Faced with this major problem and such a complex issue, it is regrettable that all the government is doing is bringing forward legislation when, according to the Senate committee, education and public awareness should be part of this approach.
For people whose memories may not reach back that far, I would like to remind them that about 100 years ago in Canada there were many situations where women were victims of violence and forced to marry. How many young girls were forced to marry to cover up a pregnancy? The only way that they could leave the family home and hope to have a decent life was either to marry or to become a nun. Many women were forced to marry for cultural or socio-economic reasons.
Over the years, a change in attitudes and the education of parents has meant that men and women are equal today, even though there is still work to do on that. The principle of gender equality has been recognized even though in real life there is still work to be done.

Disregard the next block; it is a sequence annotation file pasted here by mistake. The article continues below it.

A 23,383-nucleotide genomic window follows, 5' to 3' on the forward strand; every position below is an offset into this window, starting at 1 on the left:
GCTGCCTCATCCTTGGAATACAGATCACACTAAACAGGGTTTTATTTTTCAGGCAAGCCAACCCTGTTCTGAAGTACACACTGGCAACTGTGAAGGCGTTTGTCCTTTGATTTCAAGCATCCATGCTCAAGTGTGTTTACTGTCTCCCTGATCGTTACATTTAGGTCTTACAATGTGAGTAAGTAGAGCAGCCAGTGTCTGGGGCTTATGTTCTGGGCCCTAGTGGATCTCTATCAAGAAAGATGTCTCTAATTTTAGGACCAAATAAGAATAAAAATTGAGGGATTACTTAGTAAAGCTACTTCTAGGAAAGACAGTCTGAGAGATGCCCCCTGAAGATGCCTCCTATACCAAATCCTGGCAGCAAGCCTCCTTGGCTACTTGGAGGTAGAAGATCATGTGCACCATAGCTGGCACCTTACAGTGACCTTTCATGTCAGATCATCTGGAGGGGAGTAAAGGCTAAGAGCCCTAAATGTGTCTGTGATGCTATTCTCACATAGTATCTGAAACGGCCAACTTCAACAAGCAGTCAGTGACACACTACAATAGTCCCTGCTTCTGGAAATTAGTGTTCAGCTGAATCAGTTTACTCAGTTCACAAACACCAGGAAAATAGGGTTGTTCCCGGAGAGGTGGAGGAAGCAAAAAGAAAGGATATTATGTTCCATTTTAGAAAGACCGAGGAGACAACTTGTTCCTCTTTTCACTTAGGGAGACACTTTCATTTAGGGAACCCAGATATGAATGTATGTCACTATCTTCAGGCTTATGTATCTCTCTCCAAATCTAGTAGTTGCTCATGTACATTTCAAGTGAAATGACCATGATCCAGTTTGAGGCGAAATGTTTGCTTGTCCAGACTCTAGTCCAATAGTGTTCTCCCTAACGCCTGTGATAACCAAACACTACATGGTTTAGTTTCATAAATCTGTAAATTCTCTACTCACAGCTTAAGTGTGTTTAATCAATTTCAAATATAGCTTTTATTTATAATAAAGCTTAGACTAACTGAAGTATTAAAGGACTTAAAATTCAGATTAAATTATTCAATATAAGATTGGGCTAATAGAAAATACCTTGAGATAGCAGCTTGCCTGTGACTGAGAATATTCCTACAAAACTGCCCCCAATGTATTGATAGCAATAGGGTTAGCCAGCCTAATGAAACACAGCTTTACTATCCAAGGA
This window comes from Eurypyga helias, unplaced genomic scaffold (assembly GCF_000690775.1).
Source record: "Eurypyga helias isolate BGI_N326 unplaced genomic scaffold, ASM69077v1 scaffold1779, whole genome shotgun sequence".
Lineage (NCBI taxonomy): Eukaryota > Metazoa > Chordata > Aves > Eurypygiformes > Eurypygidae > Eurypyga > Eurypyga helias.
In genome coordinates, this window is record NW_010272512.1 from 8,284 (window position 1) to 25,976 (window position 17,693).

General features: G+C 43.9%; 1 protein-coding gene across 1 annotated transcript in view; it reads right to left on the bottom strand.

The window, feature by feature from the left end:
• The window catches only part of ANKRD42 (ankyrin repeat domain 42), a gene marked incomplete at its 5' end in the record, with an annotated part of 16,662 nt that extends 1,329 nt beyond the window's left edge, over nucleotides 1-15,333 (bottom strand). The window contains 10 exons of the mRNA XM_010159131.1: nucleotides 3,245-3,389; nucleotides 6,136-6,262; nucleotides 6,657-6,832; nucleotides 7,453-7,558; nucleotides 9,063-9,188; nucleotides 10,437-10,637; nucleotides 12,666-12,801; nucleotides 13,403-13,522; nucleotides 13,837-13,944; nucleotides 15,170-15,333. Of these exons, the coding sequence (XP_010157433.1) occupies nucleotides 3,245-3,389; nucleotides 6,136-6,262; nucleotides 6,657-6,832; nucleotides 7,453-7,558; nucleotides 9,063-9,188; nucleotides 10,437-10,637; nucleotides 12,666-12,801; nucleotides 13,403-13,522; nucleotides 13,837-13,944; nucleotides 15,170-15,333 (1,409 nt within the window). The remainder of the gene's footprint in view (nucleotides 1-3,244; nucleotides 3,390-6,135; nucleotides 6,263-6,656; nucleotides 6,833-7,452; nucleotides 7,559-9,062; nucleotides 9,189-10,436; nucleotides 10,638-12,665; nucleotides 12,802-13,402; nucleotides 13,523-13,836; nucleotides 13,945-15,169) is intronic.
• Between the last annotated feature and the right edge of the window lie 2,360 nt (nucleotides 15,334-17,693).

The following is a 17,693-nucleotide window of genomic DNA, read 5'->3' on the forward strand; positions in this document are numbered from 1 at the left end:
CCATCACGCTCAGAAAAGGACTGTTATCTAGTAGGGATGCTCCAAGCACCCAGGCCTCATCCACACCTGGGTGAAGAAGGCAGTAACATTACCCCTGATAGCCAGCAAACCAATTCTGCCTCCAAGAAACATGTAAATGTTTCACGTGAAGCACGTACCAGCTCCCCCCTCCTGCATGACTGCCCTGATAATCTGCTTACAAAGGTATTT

As a nurse, I had the opportunity to work with seniors. When you talk to women who are 85 or 95 years old, you realize that their lives were completely different. There are women who were raped by their husbands every night because they were unlucky when they were told that it was time to marry, move on or enter religious life. There were some very difficult situations.
The experience of these women can help us end these practices. Unfortunately, what happened here is being completely ignored as though everything has always been fine for women in Canada. We must take this into account if we really want to change the mindset.